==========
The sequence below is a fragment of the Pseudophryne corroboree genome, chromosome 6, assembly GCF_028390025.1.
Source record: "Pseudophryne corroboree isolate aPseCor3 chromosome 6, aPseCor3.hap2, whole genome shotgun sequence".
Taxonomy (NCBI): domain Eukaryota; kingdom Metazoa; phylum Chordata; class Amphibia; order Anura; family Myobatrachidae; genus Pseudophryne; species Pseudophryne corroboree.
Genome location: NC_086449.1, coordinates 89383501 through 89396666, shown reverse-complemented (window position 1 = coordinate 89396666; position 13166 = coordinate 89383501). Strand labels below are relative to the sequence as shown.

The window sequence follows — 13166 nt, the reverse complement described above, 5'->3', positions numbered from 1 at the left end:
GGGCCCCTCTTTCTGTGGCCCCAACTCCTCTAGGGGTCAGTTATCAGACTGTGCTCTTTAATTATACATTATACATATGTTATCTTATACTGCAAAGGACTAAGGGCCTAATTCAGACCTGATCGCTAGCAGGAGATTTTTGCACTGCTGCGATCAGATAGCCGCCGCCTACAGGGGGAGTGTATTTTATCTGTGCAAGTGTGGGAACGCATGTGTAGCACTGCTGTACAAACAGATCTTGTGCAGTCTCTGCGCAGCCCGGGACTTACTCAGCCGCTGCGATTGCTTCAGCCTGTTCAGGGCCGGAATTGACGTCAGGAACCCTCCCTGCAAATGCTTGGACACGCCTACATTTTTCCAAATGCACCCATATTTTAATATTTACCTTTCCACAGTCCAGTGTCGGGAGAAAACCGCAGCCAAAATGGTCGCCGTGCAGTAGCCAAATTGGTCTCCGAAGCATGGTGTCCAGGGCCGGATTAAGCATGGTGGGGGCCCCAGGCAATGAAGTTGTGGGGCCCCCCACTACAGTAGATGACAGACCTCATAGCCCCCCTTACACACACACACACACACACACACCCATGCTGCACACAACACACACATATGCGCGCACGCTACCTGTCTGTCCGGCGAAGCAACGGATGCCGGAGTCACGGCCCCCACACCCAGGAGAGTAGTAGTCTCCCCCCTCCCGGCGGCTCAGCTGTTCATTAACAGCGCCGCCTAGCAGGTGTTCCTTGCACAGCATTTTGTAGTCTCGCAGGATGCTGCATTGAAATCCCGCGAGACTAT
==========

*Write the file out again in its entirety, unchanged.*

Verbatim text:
The sequence below is a fragment of the Pseudophryne corroboree genome, chromosome 6, assembly GCF_028390025.1.
Source record: "Pseudophryne corroboree isolate aPseCor3 chromosome 6, aPseCor3.hap2, whole genome shotgun sequence".
Taxonomy (NCBI): domain Eukaryota; kingdom Metazoa; phylum Chordata; class Amphibia; order Anura; family Myobatrachidae; genus Pseudophryne; species Pseudophryne corroboree.
Genome location: NC_086449.1, coordinates 89383501 through 89396666, shown reverse-complemented (window position 1 = coordinate 89396666; position 13166 = coordinate 89383501). Strand labels below are relative to the sequence as shown.

The window sequence follows — 13166 nt, the reverse complement described above, 5'->3', positions numbered from 1 at the left end:
GGGCCCCTCTTTCTGTGGCCCCAACTCCTCTAGGGGTCAGTTATCAGACTGTGCTCTTTAATTATACATTATACATATGTTATCTTATACTGCAAAGGACTAAGGGCCTAATTCAGACCTGATCGCTAGCAGGAGATTTTTGCACTGCTGCGATCAGATAGCCGCCGCCTACAGGGGGAGTGTATTTTATCTGTGCAAGTGTGGGAACGCATGTGTAGCACTGCTGTACAAACAGATCTTGTGCAGTCTCTGCGCAGCCCGGGACTTACTCAGCCGCTGCGATTGCTTCAGCCTGTTCAGGGCCGGAATTGACGTCAGGAACCCTCCCTGCAAATGCTTGGACACGCCTACATTTTTCCAAATGCACCCATATTTTAATATTTACCTTTCCACAGTCCAGTGTCGGGAGAAAACCGCAGCCAAAATGGTCGCCGTGCAGTAGCCAAATTGGTCTCCGAAGCATGGTGTCCAGGGCCGGATTAAGCATGGTGGGGGCCCCAGGCAATGAAGTTGTGGGGCCCCCCACTACAGTAGATGACAGACCTCATAGCCCCCCTTACACACACACACACACACACACACCCATGCTGCACACAACACACACATATGCGCGCACGCTACCTGTCTGTCCGGCGAAGCAACGGATGCCGGAGTCACGGCCCCCACACCCAGGAGAGTAGTAGTCTCCCCCCTCCCGGCGGCTCAGCTGTTCATTAACAGCGCCGCCTAGCAGGTGTTCCTTGCACAGCATTTTGTAGTCTCGCAGGATGCTGCATTGAAATCCCGCGAGACTAT